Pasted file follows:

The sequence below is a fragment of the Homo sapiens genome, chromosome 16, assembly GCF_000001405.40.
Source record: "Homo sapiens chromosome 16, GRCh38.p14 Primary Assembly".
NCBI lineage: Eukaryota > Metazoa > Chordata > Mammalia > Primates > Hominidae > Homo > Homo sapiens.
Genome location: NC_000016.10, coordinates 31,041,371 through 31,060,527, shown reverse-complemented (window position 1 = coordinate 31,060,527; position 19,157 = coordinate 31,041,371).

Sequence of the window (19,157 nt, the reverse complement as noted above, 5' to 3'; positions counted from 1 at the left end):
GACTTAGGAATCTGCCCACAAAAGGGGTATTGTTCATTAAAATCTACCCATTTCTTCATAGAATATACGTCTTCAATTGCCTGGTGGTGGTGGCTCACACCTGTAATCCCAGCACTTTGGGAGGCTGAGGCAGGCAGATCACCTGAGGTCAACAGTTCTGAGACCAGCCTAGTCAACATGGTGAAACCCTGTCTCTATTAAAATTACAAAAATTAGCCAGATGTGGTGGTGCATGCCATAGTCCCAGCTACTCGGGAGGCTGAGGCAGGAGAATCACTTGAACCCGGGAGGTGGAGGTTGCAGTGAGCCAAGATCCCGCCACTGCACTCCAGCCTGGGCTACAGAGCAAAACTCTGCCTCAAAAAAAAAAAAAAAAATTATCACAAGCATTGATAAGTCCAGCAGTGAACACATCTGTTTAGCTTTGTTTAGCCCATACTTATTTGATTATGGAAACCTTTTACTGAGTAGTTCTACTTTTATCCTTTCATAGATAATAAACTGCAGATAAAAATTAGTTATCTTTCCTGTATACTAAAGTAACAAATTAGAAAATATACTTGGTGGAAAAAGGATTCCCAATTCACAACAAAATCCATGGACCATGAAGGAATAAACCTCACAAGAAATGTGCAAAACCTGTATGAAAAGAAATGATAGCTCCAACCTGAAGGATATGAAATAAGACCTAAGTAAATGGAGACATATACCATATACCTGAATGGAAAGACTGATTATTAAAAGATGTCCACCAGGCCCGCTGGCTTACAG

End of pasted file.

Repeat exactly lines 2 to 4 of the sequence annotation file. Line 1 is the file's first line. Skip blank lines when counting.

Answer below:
Source record: "Homo sapiens chromosome 16, GRCh38.p14 Primary Assembly".
NCBI lineage: Eukaryota > Metazoa > Chordata > Mammalia > Primates > Hominidae > Homo > Homo sapiens.
Genome location: NC_000016.10, coordinates 31,041,371 through 31,060,527, shown reverse-complemented (window position 1 = coordinate 31,060,527; position 19,157 = coordinate 31,041,371).